How to Deal with Feelings of Inadequacy and Burnout as a Nurse

As a nurse, feelings of self-doubt and a lack of confidence in your profession are bound to come up every once in a while. Yet, if you find yourself with these types of feelings regularly, you may be suffering from nurse imposter syndrome. 

What is imposter nurse imposter syndrome? Nurse imposter syndrome is a common feeling among nurses, especially among new nurses, and can lead to feelings of inadequacy and self-doubt. And while nurse imposter syndrome is a negative thought pattern that is unfounded, it doesn’t make the feeling any easier to deal with. Luckily, overcoming feelings of nurse inadequacy is possible. 

Why Do Nurses Experience Nurse Imposter Syndrome?

cubes that say imposter

The majority of nurses have one thing in common: They are high achievers and want to excel in their careers. Nurses also happen to be some of the most compassionate individuals in the world. In fact, the American Nurses Association (ANA) describes a good nurse as someone who “has a strong moral compass while providing care with integrity.” Hence, being a nurse comes with a lot of responsibility and high expectations, and the pressure to perform perfectly can lead to nurse imposter syndrome. 

Additionally, burnout in healthcare workers can create feelings of nurse imposter syndrome. According to the ANA, the definition of nurse burnout is the following: a serious job-related condition that is caused by unmanaged, chronic workplace stress. Moreover, according to the World Health Organization (WHO), nurse burnout can manifest the following symptoms:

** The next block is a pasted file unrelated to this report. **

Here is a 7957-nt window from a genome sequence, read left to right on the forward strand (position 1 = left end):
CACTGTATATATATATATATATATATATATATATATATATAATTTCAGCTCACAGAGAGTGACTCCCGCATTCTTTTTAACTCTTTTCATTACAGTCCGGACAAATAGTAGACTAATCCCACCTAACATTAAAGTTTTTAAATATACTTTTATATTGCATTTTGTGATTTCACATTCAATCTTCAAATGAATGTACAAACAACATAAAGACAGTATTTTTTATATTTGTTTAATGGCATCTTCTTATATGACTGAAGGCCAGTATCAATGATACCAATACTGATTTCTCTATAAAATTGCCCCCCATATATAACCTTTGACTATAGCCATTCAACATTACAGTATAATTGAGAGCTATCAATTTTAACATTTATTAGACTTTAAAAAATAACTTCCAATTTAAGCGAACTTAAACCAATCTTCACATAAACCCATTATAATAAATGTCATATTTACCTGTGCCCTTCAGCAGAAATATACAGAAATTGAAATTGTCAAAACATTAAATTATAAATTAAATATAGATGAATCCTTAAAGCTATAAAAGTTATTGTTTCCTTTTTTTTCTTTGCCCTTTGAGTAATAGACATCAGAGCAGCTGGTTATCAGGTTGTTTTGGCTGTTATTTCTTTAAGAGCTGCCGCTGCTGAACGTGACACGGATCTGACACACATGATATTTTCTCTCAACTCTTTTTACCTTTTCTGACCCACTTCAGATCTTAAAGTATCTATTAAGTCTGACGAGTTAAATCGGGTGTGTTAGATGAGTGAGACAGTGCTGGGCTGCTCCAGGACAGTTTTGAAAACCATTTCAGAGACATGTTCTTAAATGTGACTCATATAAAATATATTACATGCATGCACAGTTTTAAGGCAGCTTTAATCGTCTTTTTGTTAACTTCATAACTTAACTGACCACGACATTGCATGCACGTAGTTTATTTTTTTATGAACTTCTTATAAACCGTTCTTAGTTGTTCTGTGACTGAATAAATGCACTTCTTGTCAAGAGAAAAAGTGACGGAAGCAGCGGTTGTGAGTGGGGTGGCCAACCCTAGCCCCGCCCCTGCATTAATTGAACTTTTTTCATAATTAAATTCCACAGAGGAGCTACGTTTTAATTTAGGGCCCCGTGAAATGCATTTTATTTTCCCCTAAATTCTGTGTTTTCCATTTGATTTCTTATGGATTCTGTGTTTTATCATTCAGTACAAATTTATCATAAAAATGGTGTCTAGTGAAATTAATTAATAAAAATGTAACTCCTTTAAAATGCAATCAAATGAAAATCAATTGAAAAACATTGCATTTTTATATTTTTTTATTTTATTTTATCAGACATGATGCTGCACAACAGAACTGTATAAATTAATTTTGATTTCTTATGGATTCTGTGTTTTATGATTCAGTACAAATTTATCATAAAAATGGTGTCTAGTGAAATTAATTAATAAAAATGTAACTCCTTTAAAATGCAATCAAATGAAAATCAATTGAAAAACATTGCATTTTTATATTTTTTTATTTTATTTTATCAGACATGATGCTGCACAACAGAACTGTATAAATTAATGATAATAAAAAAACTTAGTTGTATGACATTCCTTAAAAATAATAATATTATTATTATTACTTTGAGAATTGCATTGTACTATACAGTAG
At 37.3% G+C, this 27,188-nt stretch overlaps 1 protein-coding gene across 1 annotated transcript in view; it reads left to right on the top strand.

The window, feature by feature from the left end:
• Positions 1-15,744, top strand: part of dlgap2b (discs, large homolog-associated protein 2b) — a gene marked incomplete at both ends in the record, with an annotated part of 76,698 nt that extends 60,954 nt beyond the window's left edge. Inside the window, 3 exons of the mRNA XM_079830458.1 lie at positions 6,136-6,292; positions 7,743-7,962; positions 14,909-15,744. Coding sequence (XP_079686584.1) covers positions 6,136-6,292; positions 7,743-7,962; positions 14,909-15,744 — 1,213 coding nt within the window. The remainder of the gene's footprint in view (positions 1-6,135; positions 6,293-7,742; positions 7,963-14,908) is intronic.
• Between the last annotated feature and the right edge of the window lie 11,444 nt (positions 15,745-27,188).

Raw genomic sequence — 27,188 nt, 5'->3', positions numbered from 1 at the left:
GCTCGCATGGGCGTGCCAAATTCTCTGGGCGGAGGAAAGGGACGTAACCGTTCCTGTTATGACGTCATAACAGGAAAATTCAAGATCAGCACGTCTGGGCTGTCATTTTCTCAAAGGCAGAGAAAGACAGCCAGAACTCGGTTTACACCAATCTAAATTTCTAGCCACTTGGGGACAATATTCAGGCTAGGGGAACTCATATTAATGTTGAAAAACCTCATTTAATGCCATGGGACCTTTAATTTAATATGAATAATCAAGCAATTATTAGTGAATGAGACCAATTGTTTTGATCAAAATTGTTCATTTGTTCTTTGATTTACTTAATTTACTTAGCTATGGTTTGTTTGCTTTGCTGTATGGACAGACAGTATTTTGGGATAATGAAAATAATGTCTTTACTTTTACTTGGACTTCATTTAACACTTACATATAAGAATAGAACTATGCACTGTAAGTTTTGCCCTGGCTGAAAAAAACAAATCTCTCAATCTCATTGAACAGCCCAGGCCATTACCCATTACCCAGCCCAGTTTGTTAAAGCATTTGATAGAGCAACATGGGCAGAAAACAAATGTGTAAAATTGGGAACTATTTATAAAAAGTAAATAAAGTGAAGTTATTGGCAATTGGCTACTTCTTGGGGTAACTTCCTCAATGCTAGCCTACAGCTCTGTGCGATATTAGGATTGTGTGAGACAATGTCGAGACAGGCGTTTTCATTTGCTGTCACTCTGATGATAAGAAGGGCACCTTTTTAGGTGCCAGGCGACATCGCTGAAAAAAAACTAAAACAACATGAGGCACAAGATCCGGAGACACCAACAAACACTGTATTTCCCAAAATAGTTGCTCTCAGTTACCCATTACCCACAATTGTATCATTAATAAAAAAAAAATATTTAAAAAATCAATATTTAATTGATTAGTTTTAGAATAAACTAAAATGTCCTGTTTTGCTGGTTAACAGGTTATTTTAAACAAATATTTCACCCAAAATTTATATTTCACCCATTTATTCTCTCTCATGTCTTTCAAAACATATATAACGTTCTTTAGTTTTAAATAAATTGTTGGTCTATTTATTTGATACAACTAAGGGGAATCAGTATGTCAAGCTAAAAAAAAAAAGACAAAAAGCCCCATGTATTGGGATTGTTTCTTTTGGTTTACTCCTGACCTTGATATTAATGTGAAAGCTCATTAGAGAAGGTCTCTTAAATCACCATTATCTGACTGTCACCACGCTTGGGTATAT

• Energy depletion and mental exhaustion
  • Cynicism and mental distancing from one’s job
  • Reduced work productivity 

How to Overcome Nurse Imposter Syndrome?

Feelings of inadequacy and burnout should not be taken lightly, especially in the field of nursing. Fortunately, becoming aware of your feelings and acknowledging that you may be experiencing burnout or imposter syndrome as a nurse can help you overcome it. Here are a few tips for overcoming nurse imposter syndrome and gaining back your confidence:

Reach Out

Consistent feelings of nurse inadequacy and imposter syndrome can lead to nurse burnout. This could indicate that it’s time to reach out for help. There are numerous resources for nurses who are struggling with mental health issues that can provide an outside perspective. Whether it’s speaking with a friend, mentor, or therapist, don’t be afraid to reach out and talk about your feelings. For a list of mental health online services and apps, you can check out the Top 10 Mental Health Resources That Nurses Should Know About. 

Keep Learning: Advancing Your Nursing Skills

While learning may feel like the last thing you want to do when experiencing feelings of inadequacy, taking up a new course in nursing or pursuing certification can be a great way to pull yourself out of a rut. That’s because not only is the nursing field constantly changing, but taking advantage of continuing education nursing courses can give you the confidence to adapt to new nursing practices. 

In addition, learning a new skill set by obtaining a new certification from an approved training program can help you feel like you are taking your power back. In the end, continuing education can boost job performance, increase job satisfaction, and keep you feeling motivated in your nursing career. 

Practice Self-Care 

Everybody everywhere needs self-care. When it comes to your mental health as a nurse, self-care is an essential ingredient to managing stress and reducing your risk of illness. As a matter of fact, studies show that self-care activities can improve well-being, prevent disease, and increase the chances of positive health outcomes overall. It’s no surprise, therefore, that nurses who take the time to engage in self-care activities can have higher resilience and an improved outlook on life.